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Beyond the ‘Big four’: Venom profiling of the medically important yet neglected Indian snakes reveals disturbing antivenom deficiencies

Senji Laxme, RR and Khochare, S and de Souza, HF and Ahuja, B and Suranse, V and Martin, G and Whitaker, R and Sunagar, K (2019) Beyond the ‘Big four’: Venom profiling of the medically important yet neglected Indian snakes reveals disturbing antivenom deficiencies. In: PLoS Neglected Tropical Diseases, 13 (12).

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Official URL: https://doi.org/10.1371/journal.pntd.0007899


Background Snakebite in India causes the highest annual rates of death (46,000) and disability (140,000) than any other country. Antivenom is the mainstay treatment of snakebite, whose manufacturing protocols, in essence, have remained unchanged for over a century. In India, a polyvalent antivenom is produced for the treatment of envenomations from the so called ‘big four’ snakes: the spectacled cobra (Naja naja), common krait (Bungarus caeruleus), Russell’s viper (Daboia russelii), and saw-scaled viper (Echis carinatus). In addition to the ‘big four’, India is abode to many other species of venomous snakes that have the potential to inflict severe clinical or, even, lethal envenomations in their human bite victims. Unfortunately, specific antivenoms are not produced against these species and, instead, the ‘big four’ antivenom is routinely used for the treatment. Methods We characterized the venom compositions, biochemical and pharmacological activities and toxicity profiles (mouse model) of the major neglected yet medically important Indian snakes (E. c. sochureki, B. sindanus, B. fasciatus, and two populations of N. kaouthia) and their closest ‘big four’ congeners. By performing WHO recommended in vitro and in vivo preclinical assays, we evaluated the efficiencies of the commercially marketed Indian antivenoms in recognizing venoms and neutralizing envenomations by these neglected species. Findings As a consequence of dissimilar ecologies and diet, the medically important snakes investigated exhibited dramatic inter- and intraspecific differences in their venom profiles. Currently marketed antivenoms were found to exhibit poor dose efficacy and venom recognition potential against the ‘neglected many’. Premium Serums antivenom failed to neutralise bites from many of the neglected species and one of the ‘big four’ snakes (North Indian population of B. caeruleus). Conclusions This study unravels disturbing deficiencies in dose efficacy and neutralisation capabilities of the currently marketed Indian antivenoms, and emphasises the pressing need to develop region-specific snakebite therapy for the ‘neglected many’.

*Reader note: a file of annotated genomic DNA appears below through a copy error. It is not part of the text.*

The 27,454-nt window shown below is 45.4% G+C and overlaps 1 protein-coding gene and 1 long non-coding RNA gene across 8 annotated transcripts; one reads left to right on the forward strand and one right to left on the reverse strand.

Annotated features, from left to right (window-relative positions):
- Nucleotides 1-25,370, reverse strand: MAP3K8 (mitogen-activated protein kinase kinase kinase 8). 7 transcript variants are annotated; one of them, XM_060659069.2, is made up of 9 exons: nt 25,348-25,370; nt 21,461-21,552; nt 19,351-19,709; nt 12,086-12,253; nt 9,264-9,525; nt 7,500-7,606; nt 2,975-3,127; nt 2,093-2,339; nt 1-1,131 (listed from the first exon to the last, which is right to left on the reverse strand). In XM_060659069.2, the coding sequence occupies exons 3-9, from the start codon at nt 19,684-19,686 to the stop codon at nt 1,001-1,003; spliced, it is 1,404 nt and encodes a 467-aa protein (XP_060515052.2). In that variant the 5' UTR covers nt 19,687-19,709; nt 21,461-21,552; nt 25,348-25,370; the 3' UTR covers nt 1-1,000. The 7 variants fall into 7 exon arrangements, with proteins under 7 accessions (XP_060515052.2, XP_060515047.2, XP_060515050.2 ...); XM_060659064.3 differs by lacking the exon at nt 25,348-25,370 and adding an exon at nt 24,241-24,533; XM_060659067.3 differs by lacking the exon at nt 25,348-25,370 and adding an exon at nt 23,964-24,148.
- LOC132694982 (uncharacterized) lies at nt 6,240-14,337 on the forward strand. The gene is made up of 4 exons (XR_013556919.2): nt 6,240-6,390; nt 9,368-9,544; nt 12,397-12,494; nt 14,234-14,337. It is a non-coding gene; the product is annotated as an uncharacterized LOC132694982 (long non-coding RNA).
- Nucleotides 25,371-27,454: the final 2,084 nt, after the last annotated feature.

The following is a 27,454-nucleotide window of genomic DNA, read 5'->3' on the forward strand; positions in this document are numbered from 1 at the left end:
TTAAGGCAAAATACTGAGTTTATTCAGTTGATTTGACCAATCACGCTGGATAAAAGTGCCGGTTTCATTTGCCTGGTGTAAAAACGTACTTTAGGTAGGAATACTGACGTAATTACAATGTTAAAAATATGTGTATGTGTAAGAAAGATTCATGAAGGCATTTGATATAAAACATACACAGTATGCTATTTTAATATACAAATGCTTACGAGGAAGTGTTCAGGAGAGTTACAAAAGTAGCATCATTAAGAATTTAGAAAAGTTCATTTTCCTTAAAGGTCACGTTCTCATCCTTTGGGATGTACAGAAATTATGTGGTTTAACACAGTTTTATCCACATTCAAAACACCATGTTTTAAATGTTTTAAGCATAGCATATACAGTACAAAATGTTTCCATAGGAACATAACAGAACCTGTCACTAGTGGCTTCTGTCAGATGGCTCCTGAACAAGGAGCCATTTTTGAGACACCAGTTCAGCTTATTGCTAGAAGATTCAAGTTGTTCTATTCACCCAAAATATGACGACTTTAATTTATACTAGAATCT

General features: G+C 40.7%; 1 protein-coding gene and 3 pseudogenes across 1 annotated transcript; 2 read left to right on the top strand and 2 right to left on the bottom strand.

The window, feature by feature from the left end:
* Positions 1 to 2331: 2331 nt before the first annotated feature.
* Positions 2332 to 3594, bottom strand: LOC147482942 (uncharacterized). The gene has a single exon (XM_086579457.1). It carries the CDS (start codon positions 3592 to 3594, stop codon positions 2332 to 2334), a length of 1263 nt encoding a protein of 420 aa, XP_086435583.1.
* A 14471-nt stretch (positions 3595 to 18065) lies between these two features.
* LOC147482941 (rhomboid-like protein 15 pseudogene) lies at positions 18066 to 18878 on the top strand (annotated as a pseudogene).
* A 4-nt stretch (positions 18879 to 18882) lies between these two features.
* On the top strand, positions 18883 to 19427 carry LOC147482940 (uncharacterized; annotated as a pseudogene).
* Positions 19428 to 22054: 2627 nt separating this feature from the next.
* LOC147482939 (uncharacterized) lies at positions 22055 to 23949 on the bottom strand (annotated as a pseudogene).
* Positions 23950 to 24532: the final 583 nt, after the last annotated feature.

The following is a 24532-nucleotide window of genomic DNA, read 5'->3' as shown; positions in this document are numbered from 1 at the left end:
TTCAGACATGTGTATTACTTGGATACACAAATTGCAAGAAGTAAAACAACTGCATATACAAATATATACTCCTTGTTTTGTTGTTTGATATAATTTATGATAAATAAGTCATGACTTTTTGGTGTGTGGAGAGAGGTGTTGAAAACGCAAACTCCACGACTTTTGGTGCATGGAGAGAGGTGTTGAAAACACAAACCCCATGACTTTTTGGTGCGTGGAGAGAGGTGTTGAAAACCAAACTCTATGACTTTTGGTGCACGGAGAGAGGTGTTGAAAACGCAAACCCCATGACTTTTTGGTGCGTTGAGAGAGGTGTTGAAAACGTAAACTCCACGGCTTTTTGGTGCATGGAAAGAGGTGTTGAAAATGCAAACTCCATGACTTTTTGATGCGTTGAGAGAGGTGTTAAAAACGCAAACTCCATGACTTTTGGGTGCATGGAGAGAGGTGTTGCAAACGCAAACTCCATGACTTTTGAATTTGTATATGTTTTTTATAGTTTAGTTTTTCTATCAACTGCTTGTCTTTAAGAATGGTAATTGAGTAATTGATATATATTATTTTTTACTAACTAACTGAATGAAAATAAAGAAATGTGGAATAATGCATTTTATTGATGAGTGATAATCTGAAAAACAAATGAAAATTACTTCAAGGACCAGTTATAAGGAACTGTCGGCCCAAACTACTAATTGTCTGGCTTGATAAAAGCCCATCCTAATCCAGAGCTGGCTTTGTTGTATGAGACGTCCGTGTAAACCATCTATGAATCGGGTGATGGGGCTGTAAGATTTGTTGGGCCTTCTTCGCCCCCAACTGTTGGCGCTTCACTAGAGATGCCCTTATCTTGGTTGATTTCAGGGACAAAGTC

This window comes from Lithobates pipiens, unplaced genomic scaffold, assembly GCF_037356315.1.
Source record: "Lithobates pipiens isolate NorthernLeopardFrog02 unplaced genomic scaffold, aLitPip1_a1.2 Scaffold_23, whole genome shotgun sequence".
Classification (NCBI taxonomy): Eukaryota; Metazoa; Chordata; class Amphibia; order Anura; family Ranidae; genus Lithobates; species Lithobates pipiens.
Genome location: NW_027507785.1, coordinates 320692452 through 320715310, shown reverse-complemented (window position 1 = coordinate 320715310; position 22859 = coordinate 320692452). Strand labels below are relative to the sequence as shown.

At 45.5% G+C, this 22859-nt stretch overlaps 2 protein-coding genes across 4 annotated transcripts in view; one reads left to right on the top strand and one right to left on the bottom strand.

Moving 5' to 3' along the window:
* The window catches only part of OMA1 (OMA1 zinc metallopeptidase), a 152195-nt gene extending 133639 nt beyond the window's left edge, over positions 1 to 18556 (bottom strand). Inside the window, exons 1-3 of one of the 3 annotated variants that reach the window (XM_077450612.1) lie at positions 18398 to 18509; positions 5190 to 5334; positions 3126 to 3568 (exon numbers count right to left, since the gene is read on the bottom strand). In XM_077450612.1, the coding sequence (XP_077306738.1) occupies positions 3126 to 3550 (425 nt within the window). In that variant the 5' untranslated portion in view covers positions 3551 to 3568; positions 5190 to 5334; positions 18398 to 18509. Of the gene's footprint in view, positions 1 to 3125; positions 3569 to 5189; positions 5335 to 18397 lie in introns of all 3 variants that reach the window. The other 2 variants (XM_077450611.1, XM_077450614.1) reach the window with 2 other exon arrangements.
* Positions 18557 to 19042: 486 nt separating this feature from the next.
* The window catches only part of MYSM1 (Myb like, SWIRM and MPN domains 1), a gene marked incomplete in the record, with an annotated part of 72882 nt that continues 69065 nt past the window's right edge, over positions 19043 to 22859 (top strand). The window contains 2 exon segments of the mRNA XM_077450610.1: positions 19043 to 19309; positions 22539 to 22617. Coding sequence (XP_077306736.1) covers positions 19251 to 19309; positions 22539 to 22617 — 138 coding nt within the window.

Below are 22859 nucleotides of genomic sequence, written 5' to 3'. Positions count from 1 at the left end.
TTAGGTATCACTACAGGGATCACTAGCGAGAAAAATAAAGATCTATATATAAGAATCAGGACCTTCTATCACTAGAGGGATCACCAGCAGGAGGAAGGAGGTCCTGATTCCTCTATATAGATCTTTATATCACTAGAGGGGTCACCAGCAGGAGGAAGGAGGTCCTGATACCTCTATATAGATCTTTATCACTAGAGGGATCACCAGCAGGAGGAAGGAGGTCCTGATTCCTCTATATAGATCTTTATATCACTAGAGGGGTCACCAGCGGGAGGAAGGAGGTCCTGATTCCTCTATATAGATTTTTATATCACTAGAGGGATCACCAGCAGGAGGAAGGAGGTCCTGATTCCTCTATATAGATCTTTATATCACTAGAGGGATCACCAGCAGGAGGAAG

Item Type: Journal Article
Publication: PLoS Neglected Tropical Diseases
Publisher: Public Library of Science
Additional Information: The copyright for this article belongs to the Authors.
Keywords: adenosine triphosphatase; amino acid oxidase; apyrase; deoxyribonuclease; hyaluronidase; phospholipase A2; snake venom; venom, animal experiment; animal model; Article; blood clotting; Bungarus; controlled study; Daboia russellii; Echis carinatus; ED50; envenomation; enzyme assay; enzyme linked immunosorbent assay; fibrinogenolysis; hemolysis assay; LD50; male; mouse; Naja naja; neglected disease; nonhuman; poisonous snake; polyacrylamide gel electrophoresis; protein content; proteomics; serodiagnosis; snakebite; tandem mass spectrometry; tropical disease; Western blotting; World Health Organization
Department/Centre: Division of Biological Sciences > Centre for Ecological Sciences
Date Deposited: 27 Oct 2022 05:35
Last Modified: 27 Oct 2022 05:35
URI: https://eprints.iisc.ac.in/id/eprint/77571

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